PDA

View Full Version : rear wheel bearing replacement



pizdetsauduxa
12-09-2005, 04:02 PM
The humming sound from my rr wheel is starting to really piss me off, so time for another bearing replacement. I've gotten it done about 40k miles ago but dont remember wat it ran me. Have any of you gotten it done recently? Im getting the feeling my mechanic is trying to rip me off.

DRA4
12-09-2005, 06:24 PM
I know that sound, horrible, just go to ECStuning.com, they have the kit. i got mine for like $ 54 for one of my rear wheel bearing.

badassbaldie
12-09-2005, 06:40 PM
I just had one done, parts are cheap ($100-125 OEM) but labor and having the bearing pressed(?) is the expensive part. Cost me $300 for everything at $50/hr. for labor and $110 to have it pressed.

Crisqo
12-09-2005, 09:07 PM
$90 something for labour..
and $60ish for parts...IIRC

G-low
12-11-2005, 03:33 PM
i just did my pasenger rear and i brought the assembly to someone cost $30 to take it out and press the new one in

badassbaldie
12-11-2005, 03:54 PM
i just did my pasenger rear and i brought the assembly to someone cost $30 to take it out and press the new one in

Well there you go...

SirDaft1
02-28-2007, 04:23 PM
how hard is it to take out the rear spindle for a wheel bearing replacement? I was quoted $250 to replace it and thats w/ me supplying my own parts.

three
02-28-2007, 05:37 PM
there is a special tool you can get that will press the bearing in and out without having to remove the rear bearing housing.

Ive been looking online for this tool as i just purchased 2 new rear wheel bearings myself.

I think ecs has the caliper tool for rather cheap right now only $35

the advantage to having that special press is you dont need to dismantle your suspension and you dont need to get it aligned after you are all done.

although if you mark the suspension settings really accuratly before you dismantle

those eccentric cam bolts you can at least re assemble to probably within really close of the correct alignment so it wont destroy your new bearings and wear out the tires if you cant get it aligned within a day or two.

the actual procedure goes something like this

with car on ground
Remove wheel trim
loosen collar bolt (hub bolt)

warning - car must be on ground when loosening and tightening collar bolt for drive axle. or risk accident...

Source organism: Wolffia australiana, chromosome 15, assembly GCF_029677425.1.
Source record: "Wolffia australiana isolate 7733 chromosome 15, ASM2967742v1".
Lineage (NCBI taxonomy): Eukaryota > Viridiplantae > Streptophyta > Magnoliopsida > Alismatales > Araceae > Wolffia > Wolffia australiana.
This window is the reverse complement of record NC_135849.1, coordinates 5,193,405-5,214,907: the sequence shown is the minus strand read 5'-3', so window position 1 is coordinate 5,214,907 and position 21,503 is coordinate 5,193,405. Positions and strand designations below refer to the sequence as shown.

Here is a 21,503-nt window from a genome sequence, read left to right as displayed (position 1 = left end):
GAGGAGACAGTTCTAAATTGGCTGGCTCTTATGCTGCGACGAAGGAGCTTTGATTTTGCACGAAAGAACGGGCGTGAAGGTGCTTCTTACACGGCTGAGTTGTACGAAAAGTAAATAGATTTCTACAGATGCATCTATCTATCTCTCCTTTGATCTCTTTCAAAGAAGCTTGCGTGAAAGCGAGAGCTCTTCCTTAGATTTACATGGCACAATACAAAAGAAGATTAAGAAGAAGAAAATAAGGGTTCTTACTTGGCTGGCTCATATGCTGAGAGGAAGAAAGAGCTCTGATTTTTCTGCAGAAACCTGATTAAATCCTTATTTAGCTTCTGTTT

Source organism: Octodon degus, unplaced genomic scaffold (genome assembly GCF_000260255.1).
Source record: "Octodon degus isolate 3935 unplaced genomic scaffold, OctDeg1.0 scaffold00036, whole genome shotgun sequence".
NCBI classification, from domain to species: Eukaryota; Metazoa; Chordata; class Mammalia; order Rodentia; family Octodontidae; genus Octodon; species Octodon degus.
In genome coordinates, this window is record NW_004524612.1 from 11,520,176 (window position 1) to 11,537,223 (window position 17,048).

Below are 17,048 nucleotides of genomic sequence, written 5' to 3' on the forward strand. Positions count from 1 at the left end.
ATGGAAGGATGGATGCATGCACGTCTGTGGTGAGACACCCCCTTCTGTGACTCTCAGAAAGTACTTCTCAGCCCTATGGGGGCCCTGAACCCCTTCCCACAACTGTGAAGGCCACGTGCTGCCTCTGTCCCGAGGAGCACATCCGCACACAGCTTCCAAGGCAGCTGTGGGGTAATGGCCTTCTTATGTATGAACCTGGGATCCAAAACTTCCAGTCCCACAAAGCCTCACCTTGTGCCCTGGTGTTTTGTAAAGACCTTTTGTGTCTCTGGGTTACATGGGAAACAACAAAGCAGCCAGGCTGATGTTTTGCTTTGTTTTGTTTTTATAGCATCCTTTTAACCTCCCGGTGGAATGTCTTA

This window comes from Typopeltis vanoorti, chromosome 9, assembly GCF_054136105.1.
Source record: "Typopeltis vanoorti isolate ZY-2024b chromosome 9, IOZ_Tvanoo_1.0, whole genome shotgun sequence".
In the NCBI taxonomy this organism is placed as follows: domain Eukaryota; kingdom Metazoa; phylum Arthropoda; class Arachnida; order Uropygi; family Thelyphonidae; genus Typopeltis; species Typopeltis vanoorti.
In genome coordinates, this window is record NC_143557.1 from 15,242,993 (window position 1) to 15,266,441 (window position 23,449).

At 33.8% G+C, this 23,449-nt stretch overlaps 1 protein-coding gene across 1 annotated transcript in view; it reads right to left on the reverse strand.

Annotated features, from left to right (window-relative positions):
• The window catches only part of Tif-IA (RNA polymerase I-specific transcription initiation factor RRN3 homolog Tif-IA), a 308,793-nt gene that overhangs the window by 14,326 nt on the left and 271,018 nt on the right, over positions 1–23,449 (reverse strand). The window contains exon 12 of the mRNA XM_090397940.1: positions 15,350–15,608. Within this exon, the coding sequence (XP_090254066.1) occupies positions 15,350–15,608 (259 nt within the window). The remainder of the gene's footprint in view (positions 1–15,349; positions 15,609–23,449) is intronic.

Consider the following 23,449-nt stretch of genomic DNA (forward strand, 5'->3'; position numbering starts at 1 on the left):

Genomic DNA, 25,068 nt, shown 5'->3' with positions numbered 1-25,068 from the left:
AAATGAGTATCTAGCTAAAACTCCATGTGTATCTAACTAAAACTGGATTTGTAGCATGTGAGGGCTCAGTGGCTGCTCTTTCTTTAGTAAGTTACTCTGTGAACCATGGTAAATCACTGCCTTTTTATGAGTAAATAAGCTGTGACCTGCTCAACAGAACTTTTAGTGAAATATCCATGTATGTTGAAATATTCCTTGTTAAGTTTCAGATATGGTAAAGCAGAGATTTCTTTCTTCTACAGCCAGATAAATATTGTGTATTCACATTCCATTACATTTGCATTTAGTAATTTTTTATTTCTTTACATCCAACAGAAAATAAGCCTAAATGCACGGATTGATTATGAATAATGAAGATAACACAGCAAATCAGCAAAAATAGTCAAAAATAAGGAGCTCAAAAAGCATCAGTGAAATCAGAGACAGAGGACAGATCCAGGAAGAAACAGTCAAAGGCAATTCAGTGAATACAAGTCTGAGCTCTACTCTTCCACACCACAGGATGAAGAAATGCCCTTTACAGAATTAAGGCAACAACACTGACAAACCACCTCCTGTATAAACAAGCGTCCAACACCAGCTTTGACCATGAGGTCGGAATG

loosen wheel bolts
jack car up

remove wheel

pull abs wheel speed sensor from bearing housing
remove collar bolt

remove bolt for connecting link to wheel bearing housing
remove track rod

remove caliper (dont forget to support with wire)
remove brake disc

mark installation of eccentric washer for bolt for wheel bearing housing to lower control arm and remove

remove wheel bearing housing to upper control arm bolt

remove wheel bearing housing from drive axle


torque specs for collar bolt 85ft lbs + 1/2 turn (180 degrees)

wheel bolts 89 ft lbs

installation is reverse order.

wheel bearing stepped design (larger inner diameter of bearing faces wheel hub)

aka the larger inner diameter points outward away from the differential


hope this helps someone

easy as cake and pie

ibew5audi
02-28-2007, 05:46 PM
i think that part is called a hub shark. There is a write up w/pics on audiworld if i remember correctly.

oh1a4
03-01-2007, 07:56 AM
imho the cheapest way to do it is order the bearing from blauparts, and take the ass'y to a shop that will press it in and out for you (like someone else mentioned.)

renting tools, etc gets time consuming and costly.

also, its a tapered bearing - it only goes in and out ONE WAY!

Daft
03-01-2007, 08:25 AM
The last rear bearing I replaced, I had alot of issues with the camber adjustement bolt. I tried my best to get it close to spec but, the rear camber was still off. I could feel the car pulling.

Removing the assembly from the car isn't really tough but, you really should do an alignment when it's all done.

I've found that most shops do charge $30-40 to do the press work if you bring it all in for them but, I have had issues with small shops making mistakes by rounding out the hub edge or not cleaning the surfaces that the new bearing goes into. I recently did one of my front ones and used my local VW dealer to do the press work. They charged me $33 after tax and they did a perfect job. They even gave me the old bearing intact so I could see how worn it was.

ProOnThaSnow
03-01-2007, 09:22 AM
Hub Sharks/Hub Tamers kick ass. When I worked at Midas, it was 100x easier with a hub shark, much faster, and less to screw up.

three
03-01-2007, 09:40 AM
the reason i would rather buy the tools and do it myself is because im trying to get a job at an audi dealership.

and i would do anything to get the job. I would go to germany and live with my ancestors eating bratwurst and drinking lager until i knew german so well i could speak it in my sleep.

I would buy my own stall in their shop and equip it just so no one else could use my stuff. etc....

so i guess for me.... in the long run

buying a $150 glorified C-clamp is not such a huge deal

heck... if someone wants to point me to some specs Ill make my own version in my machine shop.

mill $6,000
lathe$4,000
tooling for both, $3,000

knowing how to use them without ripping my arms off... $priceless

not getting ripped off by hack mechanics, and working on your own machine ftmfw